Tuesday, June 14, 2011

1. Fairytale Magic

The Girl Who Circumnavigated Fairyland in a Ship of Her Own Making, by Catherynne M. Valente, illustrated by Ana Juan (Feiwel and Friends, $16.99, ages 10-14, 256 pages, 2011) A girl is whisked away from her bedroom at night by a westerly wind in a quest to save Fairyland in one of the most enchanting books of the year. The girl, 12-year-old September, is quite happy to go with the Green Wind, even though she's missing a shoe. She's tired of home and having to wash sinks full of teacups and gravy boats. She also doesn't like that her mother is always bent over fixing engines at work and her dad is always away at war (and so, to her, quite unreliable.) But why would the Green Wind call on September for such an adventure -- a girl from Omaha, Nebraska, who is only just clever enough to swim, read books, and "fix boilers if only a little"?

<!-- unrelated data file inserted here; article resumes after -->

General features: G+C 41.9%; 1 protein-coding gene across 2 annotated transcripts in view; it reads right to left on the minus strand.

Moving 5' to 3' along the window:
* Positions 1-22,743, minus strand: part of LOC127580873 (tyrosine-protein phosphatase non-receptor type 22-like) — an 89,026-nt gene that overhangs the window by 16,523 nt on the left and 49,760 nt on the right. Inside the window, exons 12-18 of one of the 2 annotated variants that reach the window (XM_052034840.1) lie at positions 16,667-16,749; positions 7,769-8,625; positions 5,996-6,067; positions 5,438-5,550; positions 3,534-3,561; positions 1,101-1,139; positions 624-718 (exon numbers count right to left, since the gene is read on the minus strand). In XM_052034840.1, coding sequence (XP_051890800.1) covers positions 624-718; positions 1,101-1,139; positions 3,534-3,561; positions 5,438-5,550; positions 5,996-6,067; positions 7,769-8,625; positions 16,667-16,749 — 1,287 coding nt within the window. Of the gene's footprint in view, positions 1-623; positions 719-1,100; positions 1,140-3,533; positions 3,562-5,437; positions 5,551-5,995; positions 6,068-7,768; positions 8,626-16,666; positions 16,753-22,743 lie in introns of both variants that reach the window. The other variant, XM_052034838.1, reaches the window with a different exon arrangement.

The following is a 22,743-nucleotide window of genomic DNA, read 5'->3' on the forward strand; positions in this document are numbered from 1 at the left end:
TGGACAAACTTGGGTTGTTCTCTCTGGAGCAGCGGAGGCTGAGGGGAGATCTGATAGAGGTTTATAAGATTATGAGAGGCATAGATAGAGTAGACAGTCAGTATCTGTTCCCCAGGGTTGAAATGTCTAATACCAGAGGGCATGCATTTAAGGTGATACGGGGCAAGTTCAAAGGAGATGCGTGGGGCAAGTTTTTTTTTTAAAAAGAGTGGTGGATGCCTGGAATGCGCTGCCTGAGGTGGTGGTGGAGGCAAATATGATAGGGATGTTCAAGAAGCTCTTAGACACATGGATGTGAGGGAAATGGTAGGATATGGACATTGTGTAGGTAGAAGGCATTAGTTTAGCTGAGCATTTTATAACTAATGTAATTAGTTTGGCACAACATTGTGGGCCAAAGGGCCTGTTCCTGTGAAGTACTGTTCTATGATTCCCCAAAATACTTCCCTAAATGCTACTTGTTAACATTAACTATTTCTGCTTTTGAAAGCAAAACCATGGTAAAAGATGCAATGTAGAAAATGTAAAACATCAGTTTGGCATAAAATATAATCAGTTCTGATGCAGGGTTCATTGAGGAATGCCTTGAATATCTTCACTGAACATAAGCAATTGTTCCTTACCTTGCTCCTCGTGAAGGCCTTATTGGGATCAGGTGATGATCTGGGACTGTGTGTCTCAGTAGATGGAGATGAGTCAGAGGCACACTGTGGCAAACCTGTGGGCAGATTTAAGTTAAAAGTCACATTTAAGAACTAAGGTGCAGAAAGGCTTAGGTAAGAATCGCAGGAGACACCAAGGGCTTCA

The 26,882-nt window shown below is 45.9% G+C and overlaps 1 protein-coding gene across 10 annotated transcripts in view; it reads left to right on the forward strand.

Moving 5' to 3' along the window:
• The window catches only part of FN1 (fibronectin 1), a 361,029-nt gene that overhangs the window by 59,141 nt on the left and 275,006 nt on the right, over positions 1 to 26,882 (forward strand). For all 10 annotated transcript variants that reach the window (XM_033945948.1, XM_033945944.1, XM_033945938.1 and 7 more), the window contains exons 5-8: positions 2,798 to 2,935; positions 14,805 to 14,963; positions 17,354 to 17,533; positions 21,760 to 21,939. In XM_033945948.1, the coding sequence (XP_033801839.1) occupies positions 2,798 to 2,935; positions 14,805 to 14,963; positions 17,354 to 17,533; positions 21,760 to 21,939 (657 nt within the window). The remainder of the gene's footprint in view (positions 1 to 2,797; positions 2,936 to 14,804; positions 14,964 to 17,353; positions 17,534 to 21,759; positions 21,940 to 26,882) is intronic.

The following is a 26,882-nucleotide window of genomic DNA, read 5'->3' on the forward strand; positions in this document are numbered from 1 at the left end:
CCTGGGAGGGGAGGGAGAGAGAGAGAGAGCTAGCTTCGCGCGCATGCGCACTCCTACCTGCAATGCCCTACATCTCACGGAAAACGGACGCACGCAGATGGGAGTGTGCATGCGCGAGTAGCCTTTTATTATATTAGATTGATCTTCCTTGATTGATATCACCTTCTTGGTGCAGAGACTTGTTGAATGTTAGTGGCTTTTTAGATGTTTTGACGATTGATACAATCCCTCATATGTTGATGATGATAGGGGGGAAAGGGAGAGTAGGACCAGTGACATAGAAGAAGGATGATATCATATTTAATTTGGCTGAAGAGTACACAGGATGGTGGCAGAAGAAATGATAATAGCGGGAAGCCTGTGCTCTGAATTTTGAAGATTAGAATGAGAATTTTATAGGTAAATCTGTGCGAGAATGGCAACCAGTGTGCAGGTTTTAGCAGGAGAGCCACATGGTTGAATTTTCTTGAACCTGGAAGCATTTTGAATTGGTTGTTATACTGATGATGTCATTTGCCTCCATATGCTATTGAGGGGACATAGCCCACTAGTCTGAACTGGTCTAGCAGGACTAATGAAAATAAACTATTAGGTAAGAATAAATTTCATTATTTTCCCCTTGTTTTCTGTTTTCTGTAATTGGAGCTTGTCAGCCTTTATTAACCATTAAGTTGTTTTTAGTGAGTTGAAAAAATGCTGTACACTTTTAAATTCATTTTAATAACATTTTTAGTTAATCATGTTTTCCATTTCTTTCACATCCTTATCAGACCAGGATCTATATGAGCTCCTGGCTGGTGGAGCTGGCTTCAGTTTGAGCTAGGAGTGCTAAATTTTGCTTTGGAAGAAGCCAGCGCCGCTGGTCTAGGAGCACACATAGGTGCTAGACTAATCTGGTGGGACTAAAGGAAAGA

Well, the Green Wind saw how pitiful September was, being born in the month of May with a mole on her cheek and very large and ungainly feet, and offered to drop her in a perilous sea so she could swim to a beach and look for signs to Fairyland. But first the wind must bring her on his flying leopard through interlocking rings in the sky, teach her seven Fairy rules and have her perform odd rituals to unlock a closet between Earth and the fairy world. After that, a gnome must stamp her Visa and send her into a worm hole to the sea. Though it all seems rather odd, September welcomes the adventure -- even the part about being dropped into the sea. After all, she can swim and she's read all about how helpful girls can be in fairy tales. But this is a trip the wind cannot take with her and after flailing about in the sea, September washes up on the beach (of rose petals and other strange things), feeling very alone. Nearby she meets three witches and learns that all is not well in Fairyland. An evil marquess has stolen one of the witch's spoons that cooks up the future and done away with Fairyland's true ruler, Good Queen Mallow. Not only that, the marquess has put a padlock on the wings of a kindly wyvern so he can't fly. The wyvern, named "A-Through-L" for curious reasons, immediately warms to September and together they set off to steal back the spoon. In return, the witches promise they'll give September safe passage back to her warm bed and another favor (which September hasn't decided on just yet.) But first September and faithful  A-Through-L will have to be scrubbed clean by a golem made of soap and break one of the most important rules of Fairyland, never to enter the Worsted Wood. If only September could be reunited with a jeweled orange key, whose purpose was to make her smile and comfort her. Wondrously imaginative and peculiar in the most enchanting ways, Valente's debut is like nothing I've read this year. As I read and giggled, I kept imagining Lewis Carroll looking down from above with a Cheshire cat grin.

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